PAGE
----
Finally, hospital readmissions are expensive and drive significant variation in Medicare spending, ultimately contributing to unsustainable growth in national health care expenditures. Dr. Jencks and colleagues estimated that the cost of unplanned hospital readmissions accounted for $17.4 billion of the $102.6 billion in total hospital payments made by Medicare in 2004. Analysis by Commonwealth Fund board member and Medicare Payment Advisory Commission (MedPAC) Chairman Glenn Hackbarth, J.D., has shown that a significant proportion of variation in Medicare spending can be traced to variability in readmissions and post-acute care. For example, spending on readmissions can vary from hospital to hospital by 54 percent and by as much as 71 percent for post-acute care for coronary-artery bypass grafting with cardiac catheterization, a common procedure. The Commonwealth Fund Commission documented the high correlation between hospital readmissions and total Medicare spending per beneficiary in its most recent state scorecard (Exhibit 3).
Recent proposals in President Obama's budget blueprint, the Commonwealth Fund Commission's "Path" report, and Senator Max Baucus' white paper on health reform would realign financial incentives to encourage greater coordination by bundling hospital payments for inpatient care, as well as post-acute health services for a predetermined number of days following hospitalization. Under the President's proposal, bundled payments are combined with reduced reimbursements for hospitals with high rates of 30-day readmission. The Administration expects this combination of incentives and penalties to save $8 billion through reduced readmissions and $18 billion through increased efficiency in post-acute care, totaling $26 billion in savings over the 10-year, 2010-2019 period.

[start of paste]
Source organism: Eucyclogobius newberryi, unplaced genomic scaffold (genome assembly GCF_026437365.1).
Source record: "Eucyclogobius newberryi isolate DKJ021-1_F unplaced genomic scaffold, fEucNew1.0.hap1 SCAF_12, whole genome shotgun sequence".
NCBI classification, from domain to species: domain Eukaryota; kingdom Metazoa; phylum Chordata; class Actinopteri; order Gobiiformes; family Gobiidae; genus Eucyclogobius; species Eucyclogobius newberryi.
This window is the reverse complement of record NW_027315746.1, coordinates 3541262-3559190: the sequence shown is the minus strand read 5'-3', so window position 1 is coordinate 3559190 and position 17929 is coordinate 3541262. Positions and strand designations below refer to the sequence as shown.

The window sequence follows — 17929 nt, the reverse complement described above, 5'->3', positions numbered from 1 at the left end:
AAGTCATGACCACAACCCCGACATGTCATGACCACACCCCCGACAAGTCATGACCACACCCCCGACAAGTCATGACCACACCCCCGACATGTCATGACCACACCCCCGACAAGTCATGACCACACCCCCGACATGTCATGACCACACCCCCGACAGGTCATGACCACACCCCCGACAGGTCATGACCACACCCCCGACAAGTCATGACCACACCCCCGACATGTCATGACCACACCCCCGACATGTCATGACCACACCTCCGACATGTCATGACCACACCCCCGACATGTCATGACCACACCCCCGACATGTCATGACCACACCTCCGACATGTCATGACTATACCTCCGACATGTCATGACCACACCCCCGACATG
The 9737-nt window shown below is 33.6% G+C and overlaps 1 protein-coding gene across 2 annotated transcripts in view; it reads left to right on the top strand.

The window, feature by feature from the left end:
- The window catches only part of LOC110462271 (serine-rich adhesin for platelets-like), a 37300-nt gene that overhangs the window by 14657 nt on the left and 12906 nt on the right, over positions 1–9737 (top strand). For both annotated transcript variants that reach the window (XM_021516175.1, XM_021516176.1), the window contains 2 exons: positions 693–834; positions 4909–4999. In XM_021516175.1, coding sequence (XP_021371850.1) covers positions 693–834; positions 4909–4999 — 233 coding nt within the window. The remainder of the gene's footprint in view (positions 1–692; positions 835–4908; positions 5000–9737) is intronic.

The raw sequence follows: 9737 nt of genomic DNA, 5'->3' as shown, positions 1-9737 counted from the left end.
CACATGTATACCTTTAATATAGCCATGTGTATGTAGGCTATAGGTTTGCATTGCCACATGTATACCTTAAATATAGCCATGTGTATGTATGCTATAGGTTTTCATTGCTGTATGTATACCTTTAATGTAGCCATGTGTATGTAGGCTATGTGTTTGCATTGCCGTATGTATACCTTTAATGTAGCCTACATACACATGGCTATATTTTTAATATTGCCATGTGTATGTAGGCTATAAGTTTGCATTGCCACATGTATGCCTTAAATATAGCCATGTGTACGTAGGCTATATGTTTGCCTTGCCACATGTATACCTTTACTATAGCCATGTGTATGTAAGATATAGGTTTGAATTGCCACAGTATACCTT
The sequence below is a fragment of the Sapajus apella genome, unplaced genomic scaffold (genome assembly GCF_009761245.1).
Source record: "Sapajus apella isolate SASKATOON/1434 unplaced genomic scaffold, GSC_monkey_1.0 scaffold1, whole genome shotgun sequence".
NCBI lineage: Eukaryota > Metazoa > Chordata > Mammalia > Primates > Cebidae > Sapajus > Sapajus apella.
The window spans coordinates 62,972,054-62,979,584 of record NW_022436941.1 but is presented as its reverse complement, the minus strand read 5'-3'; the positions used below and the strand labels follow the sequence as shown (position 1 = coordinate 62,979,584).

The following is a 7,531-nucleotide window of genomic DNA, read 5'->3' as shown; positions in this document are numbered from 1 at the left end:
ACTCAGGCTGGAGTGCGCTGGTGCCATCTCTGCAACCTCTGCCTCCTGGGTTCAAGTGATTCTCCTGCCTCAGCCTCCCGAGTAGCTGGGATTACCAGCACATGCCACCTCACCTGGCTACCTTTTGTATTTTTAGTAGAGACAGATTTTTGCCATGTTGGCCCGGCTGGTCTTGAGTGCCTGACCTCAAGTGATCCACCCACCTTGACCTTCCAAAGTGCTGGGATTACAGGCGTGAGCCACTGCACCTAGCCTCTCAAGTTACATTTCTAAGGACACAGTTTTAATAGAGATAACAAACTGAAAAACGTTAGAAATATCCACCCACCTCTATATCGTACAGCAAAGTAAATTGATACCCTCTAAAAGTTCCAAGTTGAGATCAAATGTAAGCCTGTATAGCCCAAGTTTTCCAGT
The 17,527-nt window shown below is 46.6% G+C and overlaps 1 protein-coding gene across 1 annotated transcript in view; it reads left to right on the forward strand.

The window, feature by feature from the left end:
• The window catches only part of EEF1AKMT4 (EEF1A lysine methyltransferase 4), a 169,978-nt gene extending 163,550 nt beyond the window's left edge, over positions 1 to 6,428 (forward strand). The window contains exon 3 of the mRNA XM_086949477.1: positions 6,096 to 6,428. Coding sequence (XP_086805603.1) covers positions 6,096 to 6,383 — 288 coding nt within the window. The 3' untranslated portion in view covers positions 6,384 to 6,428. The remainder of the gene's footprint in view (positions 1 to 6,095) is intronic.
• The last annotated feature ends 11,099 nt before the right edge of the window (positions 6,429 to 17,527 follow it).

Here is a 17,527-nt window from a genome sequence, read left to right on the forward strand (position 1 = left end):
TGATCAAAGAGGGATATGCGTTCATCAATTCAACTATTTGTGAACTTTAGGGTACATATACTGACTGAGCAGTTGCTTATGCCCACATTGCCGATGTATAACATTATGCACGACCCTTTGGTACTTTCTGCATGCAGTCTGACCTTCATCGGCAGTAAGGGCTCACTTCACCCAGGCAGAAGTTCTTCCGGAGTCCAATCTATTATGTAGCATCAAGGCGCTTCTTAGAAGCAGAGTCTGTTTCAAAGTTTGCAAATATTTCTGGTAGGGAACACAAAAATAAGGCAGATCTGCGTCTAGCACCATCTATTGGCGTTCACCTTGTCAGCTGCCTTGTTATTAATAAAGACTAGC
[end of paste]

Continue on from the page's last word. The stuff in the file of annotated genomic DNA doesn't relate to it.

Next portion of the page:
The Commonwealth Fund Commission also recommends applying new payment methods to acute-care episodes to encourage hospitals and other providers to collaborate in developing the capacity to provide high-quality and efficient care for their patients. Offering a bundled acute-care payment (a global fee covering hospitalization and a specified set of services for 30 days following discharge) would give hospitals and other providers an opportunity to share the savings from their efforts to reduce complications of treatment and lower numbers of readmissions and would allow them more flexibility in allocating their resources. Over time, spending would slow as efficiency savings were shared between Medicare and providers. The Lewin Group estimated that within the context of comprehensive insurance expansion and other system-wide reforms, the bundled payment approach proposed by the Commission would reduce national health expenditures by $301 billion and save the federal government $211 billion over the 11-year, 2010-2020 period.